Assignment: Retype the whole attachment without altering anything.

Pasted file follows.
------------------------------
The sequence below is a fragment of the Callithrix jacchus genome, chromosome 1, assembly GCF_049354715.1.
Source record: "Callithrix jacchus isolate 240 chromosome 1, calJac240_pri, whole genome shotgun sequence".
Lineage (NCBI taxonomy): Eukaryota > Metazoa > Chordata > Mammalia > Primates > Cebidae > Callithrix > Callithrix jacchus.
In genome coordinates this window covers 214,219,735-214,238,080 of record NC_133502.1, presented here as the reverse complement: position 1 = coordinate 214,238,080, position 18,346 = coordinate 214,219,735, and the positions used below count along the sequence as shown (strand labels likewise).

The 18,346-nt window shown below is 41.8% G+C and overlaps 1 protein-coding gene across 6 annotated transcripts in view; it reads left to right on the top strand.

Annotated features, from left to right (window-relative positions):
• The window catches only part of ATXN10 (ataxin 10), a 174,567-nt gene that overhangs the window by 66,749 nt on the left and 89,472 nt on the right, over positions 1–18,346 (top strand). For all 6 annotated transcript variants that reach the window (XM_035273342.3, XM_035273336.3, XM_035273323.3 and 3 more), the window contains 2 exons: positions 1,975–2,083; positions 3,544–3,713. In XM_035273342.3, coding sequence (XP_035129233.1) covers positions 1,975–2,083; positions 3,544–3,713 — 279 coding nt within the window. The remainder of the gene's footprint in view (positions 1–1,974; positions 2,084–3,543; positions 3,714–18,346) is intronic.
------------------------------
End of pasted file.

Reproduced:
The sequence below is a fragment of the Callithrix jacchus genome, chromosome 1, assembly GCF_049354715.1.
Source record: "Callithrix jacchus isolate 240 chromosome 1, calJac240_pri, whole genome shotgun sequence".
Lineage (NCBI taxonomy): Eukaryota > Metazoa > Chordata > Mammalia > Primates > Cebidae > Callithrix > Callithrix jacchus.
In genome coordinates this window covers 214,219,735-214,238,080 of record NC_133502.1, presented here as the reverse complement: position 1 = coordinate 214,238,080, position 18,346 = coordinate 214,219,735, and the positions used below count along the sequence as shown (strand labels likewise).

The 18,346-nt window shown below is 41.8% G+C and overlaps 1 protein-coding gene across 6 annotated transcripts in view; it reads left to right on the top strand.

Annotated features, from left to right (window-relative positions):
• The window catches only part of ATXN10 (ataxin 10), a 174,567-nt gene that overhangs the window by 66,749 nt on the left and 89,472 nt on the right, over positions 1–18,346 (top strand). For all 6 annotated transcript variants that reach the window (XM_035273342.3, XM_035273336.3, XM_035273323.3 and 3 more), the window contains 2 exons: positions 1,975–2,083; positions 3,544–3,713. In XM_035273342.3, coding sequence (XP_035129233.1) covers positions 1,975–2,083; positions 3,544–3,713 — 279 coding nt within the window. The remainder of the gene's footprint in view (positions 1–1,974; positions 2,084–3,543; positions 3,714–18,346) is intronic.